Seattle University's student newspaper since 1933

The Spectator

Seattle University's student newspaper since 1933

The Spectator

Seattle University's student newspaper since 1933

The Spectator

Remembering a Great Moms on the Stage

    A prominent stand-up comedian of the roaring ‘20s until her death in 1975, Jackie “Moms” Mabley survived great adversity and channeled that hardship into her comedy, making audiences both laugh and think.

    “She asked people to hear in between their laughter,” said Josephine Howell in describing Moms’ clever approach to advocacy.

    Howell, a Chicago-born singer and actor, portrays the legendary comedian in “Hello Darlin’s,” a show in honor of Mabley now shown at the Langston Hughes Performing Arts Institute. As Howell explains, Moms’ comedy is “about life…she learned to find the humor in all situations and used this gift to address and relate to the world.” 

    Mabley was born Loretta Mary Aiken in Brevard, North Carolina, one of a family of 20 children. Tragedy touched her life at an early age with the death of both of her parents. By the time Aiken was fifteen, she had been raped twice, becoming pregnant from both and giving the children up for adoption. 

    Shortly after the birth of her second child, Aiken ran away from home and began her career as a comedian in show business with the African-American vaudeville circuit. It was here that she met boyfriend Jack Mabley; she took his last name as her own, stating that “he took a lot of me, the least I could do was take his name.”

    By 1940, Mabley was the first female comedian to perform at The Apollo Theater in Harlem and she appeared on its stage more times than any other performer at the time. She went on to achieve national fame with the releases of her recorded comedy albums, with her debut “The Funniest Woman Alive” earning gold-certified status. At the height of her career, Mabley was earning $10,000 per week, a salary that was unprecedented among female comedians.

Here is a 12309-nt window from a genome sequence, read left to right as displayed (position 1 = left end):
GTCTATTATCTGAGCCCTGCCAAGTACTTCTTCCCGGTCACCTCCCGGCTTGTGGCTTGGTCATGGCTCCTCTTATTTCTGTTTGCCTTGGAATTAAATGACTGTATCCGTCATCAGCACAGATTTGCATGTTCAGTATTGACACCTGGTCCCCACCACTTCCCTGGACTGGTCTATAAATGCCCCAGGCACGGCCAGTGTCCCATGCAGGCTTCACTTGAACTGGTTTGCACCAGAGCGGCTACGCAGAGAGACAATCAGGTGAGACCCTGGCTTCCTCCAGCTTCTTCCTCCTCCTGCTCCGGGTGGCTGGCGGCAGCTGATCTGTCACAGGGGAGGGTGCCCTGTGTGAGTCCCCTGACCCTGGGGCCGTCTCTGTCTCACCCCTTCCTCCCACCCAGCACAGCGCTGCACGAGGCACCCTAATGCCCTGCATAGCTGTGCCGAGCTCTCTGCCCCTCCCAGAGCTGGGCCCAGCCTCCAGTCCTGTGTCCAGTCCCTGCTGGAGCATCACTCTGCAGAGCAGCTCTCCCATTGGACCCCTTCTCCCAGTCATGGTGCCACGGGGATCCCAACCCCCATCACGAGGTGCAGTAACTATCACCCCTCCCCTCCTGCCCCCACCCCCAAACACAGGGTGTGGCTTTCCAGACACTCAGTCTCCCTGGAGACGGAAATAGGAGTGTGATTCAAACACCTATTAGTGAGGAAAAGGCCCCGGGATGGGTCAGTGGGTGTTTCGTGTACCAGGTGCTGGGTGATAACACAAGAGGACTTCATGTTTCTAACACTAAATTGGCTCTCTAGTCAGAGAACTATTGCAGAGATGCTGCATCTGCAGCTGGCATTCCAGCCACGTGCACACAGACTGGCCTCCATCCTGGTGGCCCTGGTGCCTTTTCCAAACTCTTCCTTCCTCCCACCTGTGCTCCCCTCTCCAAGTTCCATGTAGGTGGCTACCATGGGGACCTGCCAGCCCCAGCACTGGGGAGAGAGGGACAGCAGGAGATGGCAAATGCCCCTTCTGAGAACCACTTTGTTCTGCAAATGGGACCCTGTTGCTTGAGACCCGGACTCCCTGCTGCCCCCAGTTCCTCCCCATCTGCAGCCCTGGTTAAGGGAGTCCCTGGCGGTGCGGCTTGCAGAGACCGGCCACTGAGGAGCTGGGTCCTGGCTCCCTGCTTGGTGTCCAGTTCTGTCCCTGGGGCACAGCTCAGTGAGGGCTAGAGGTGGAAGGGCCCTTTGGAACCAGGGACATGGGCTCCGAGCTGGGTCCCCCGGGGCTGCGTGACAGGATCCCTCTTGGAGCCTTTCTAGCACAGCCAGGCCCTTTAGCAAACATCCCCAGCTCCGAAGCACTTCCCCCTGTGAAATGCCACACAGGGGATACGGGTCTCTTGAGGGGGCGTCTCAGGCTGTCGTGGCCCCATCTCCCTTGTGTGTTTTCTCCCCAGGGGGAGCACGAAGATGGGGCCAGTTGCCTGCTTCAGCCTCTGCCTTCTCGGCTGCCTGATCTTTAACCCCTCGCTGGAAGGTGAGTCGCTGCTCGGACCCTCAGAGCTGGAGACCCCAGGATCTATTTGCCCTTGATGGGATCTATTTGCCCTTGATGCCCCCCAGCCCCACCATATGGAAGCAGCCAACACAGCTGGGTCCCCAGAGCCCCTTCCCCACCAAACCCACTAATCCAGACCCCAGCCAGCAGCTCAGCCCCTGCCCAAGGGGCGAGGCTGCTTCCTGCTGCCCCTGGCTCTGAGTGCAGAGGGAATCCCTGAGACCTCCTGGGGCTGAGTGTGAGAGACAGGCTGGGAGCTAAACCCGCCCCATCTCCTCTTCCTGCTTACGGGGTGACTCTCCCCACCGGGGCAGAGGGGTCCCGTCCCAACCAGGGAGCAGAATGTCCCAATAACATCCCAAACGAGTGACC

In addition to these professional achievements, Mabley is also credited with quite literally setting the stage for freedom of expression on previously taboo social topics. At the age of 27, Mabley came out as a lesbian, subsequently crafting her signature onstage persona by wearing men’s tuxedos and housedresses while spewing out her quick-witted quips.

    The content of her routines throughout her more than 50-year-long career contained a mixture of critical remarks toward the U.S. social and political climate, along with salacious sexual innuendo. Although these subjects dominated her performances, it was her maternal persona that earned her the nickname “Moms.” Mabley was best known for inviting her audience to ponder the content of her routines while making them laugh at the same time.

    Though many of the issues she addressed onstage remain today, it seems that Mabley has been largely forgotten by contemporary culture. “Hello Darlin’s: Moms Got Something to Tell You!” seeks to address this. The show is a series of re-enactments of her comedy routines with the vivacious Howell as Mabley. Howell lights up the stage with her uncanny imitations of Mabley’s wide-eyed fervor and distinctive voice, which made the two-hour performance seem to fly by.

    If one can judge Howell’s performance by the audience’s reaction, she excelled beyond belief. Those around me rocked back and forth with unadulterated delight and I couldn’t help bursting out with laughter. Yet, true to Moms’ advocacy at her own performances, portions of the show take on a far more serious tone.

    When I asked Howell what she thought were the most prevalent messages Moms addressed in her comedy, she said, “Love everybody, be strong in who you are, don’t judge by the content of the skin and don’t let nothing beat you down.”
    These heartfelt ideals were on full display during the performance as Howell channeled Moms’ spirit while singing her chart-topping song “Abraham, Martin and John.”

    “When I’m on stage, I feel that I’m standing on the shoulders of Moms, my ancestors, all those before me that are the reason I can do what I love,” Howell said.

    Mabley used the universal language of laughter to state the truth within a palatable medium. She is an iconic woman and a powerful player in the fight for social equality.

    “Hello Darlin’s: Moms Got Something to Tell You!” will be showing until October 26 at Langston Hughes Performing Arts Institute. Tickets range from $10 to $25.
    The editor may be reached at [email protected]

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